The Executive Office of Elder Affairs (ELD) is an agency within the Department of Health and Human Services (EOHHS). ELD works to improve the quality of life for elderly Massachusetts residents, aiming to ensure their security by expanding income and financial support opportunities. The agency is also dedicated to increasing civic engagement and opportunities for social connection among the elderly.
[quote align=”right” color=”#999999″]Has ELD really been successful or did the agency simply report positive outcomes and remain silent on progress toward achieving other goals?[/quote]
Under Governor Patrick’s Mass Results program, each of his eight secretaries established specific, measurable performance goals for their departments. Each then reports their performance against the goals on the state’s website. As described in EOHHS’ latest Strategic Plan, ELD is ambitious about providing better services for the elderly in Massachusetts. The agency lists 10 goals on which to evaluate its performance and claims that it will track more metrics to support the performance management activities.
But, as shown in the chart below, in the latest Performance Report, ELD only reports on three of the 10 original goals (they also added 3 additional goals). Coincidentally, the goals they reported on all show positive or neutral results. Has ELD really been successful or did they simply report positive outcomes and remain silent on progress toward achieving other goals?
The Performance Report evaluates the quality and efficiency of government agencies. Done right, it helps agencies determine where they need to improve and promotes government transparency. However, selective reporting allows agencies to present only positive results and gloss over their weaknesses. It jeopardizes the effectiveness of performance management and minimizes government accountability. How can we improve the life of elderly citizens in Massachusetts if we merely look at successes?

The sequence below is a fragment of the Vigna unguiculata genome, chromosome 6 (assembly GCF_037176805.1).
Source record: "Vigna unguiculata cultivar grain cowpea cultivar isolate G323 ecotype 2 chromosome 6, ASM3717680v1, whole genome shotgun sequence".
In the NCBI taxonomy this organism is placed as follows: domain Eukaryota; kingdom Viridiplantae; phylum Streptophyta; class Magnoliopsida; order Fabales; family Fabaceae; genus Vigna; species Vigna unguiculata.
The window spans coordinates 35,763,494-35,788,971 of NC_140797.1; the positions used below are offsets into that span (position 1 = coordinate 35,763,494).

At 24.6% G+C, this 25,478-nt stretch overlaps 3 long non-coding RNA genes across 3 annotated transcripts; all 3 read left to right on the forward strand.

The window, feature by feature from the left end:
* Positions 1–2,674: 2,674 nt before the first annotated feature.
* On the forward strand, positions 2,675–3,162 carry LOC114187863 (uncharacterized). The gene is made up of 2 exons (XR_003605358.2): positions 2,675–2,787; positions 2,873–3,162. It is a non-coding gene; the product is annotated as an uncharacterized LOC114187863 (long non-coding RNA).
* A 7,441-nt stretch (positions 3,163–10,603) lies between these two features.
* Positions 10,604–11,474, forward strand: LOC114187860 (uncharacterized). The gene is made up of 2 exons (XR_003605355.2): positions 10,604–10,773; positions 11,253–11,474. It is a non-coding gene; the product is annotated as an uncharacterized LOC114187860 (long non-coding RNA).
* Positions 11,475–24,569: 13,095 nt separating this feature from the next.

To build a transparent government, all agencies should present a complete view of their progress to the public and to themselves. A comprehensive performance report would give ELD officials an objective evaluation of their work and create the kind of “results-oriented culture” the Governor had in mind when he started Mass Results. Understanding its inefficiencies and weaknesses would help ELD perform better in the future.
|Measure goals in the Strategic Plan||Details if reported|
|1. % of growth in # of Consumers referred directly to public benefits programs over base year FY12||5%||1%||Improving||3%||FY13 vs FY12|
|2. % of sampled consumers assess overall service delivery of I&R Services as Good or Excellent||No reported performance|
|3. % employed 6 months after hire date (Retention Rate)||No reported performance|
|4. % of participants entering unsubsidized employment each year||No reported performance|
|5. % OC respondents who are able to make better informed decisions about their long-term support needs after speaking with the OC counselor||No reported performance|
|6. # of elders volunteering 10+ hours annually in civic engagement/events sponsored by COAs||No reported performance|
|7. # of individuals contacting COAs about civic engagement opportunities or employment services||No reported performance|
|8. # of nursing facility eligible consumers who live in the community with Home Care services and support||15,495||13,850||Improving||13,800||FY13 vs FY12|
|9. % of Nursing Facility eligible persons who extend residency in Supportive Housing at least 12 months after NF eligibility determination||No reported performance|
|10. # of Caregivers utilizing respite services of Massachusetts Family Caregiver Support Program (MFCSP) or Elder Home care Programs||2,876||2,821||Stable||2,850||FY13 vs FY12|
|* the following three measures are reported but are not mentioned in the original strategic plan|
|1. % growth in number of SHINE consumers counseled on full range of health insurance options over base year||24.4%||19%||Improving||20%||FY13 vs FY12|
|2. # of individuals who receive case management and planning through state elder home care programs||43,161||42,916||Stable||42,000||FY13 vs FY12|
|3. # of individuals who receive long term care services and supports through Senior Care Options (SCO) or Program for All-Inclusive of Elders (PACE)||28,282||24,113||Improving||27,324||FY13 vs FY12|
Wenli Fei is a research intern at Pioneer Institute. She studies Mathematics and Political Science at Wellesley College.